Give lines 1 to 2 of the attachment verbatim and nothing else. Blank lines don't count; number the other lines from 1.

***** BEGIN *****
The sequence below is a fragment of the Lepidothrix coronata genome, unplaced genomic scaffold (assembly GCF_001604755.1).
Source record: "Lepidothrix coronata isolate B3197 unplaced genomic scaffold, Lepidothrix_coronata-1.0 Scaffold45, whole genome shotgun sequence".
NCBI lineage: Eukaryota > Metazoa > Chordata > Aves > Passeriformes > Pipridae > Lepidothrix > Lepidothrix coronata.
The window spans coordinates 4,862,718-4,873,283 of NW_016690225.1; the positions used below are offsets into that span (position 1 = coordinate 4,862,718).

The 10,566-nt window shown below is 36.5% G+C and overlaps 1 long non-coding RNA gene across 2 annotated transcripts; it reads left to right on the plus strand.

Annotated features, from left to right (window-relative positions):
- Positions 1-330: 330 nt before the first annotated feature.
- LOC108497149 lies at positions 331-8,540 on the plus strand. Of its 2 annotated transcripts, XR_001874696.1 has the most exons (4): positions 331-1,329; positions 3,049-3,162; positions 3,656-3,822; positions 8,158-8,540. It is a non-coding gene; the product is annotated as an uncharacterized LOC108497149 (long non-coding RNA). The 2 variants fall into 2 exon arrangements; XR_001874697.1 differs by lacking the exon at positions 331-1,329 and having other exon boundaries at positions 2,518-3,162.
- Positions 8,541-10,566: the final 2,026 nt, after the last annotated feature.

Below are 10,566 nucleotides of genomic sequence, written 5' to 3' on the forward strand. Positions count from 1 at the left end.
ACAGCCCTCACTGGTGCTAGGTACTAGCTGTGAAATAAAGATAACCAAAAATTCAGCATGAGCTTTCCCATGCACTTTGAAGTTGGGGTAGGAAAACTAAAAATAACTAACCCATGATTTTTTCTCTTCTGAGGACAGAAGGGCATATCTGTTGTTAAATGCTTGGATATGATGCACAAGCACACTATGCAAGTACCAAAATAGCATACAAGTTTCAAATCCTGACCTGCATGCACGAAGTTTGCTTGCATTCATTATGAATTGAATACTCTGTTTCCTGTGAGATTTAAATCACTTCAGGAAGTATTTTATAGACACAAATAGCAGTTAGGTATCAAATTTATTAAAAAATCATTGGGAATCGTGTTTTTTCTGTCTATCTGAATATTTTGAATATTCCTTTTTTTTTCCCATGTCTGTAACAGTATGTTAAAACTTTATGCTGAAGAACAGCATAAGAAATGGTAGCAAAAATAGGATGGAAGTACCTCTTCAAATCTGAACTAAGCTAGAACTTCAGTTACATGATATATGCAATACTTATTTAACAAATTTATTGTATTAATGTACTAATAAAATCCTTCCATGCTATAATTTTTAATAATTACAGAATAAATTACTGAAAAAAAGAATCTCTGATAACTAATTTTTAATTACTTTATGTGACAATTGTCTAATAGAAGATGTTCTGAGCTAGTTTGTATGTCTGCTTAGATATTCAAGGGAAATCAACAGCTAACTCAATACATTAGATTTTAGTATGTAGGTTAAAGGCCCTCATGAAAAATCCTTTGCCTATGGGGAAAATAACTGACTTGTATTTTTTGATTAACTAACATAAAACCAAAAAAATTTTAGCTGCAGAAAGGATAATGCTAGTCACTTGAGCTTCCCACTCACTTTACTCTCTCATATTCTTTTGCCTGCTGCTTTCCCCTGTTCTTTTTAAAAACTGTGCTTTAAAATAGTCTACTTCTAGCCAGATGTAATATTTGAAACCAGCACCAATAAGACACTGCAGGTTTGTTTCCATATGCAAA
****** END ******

The sequence below is a fragment of the Lepidothrix coronata genome, unplaced genomic scaffold (assembly GCF_001604755.1).
Source record: "Lepidothrix coronata isolate B3197 unplaced genomic scaffold, Lepidothrix_coronata-1.0 Scaffold45, whole genome shotgun sequence".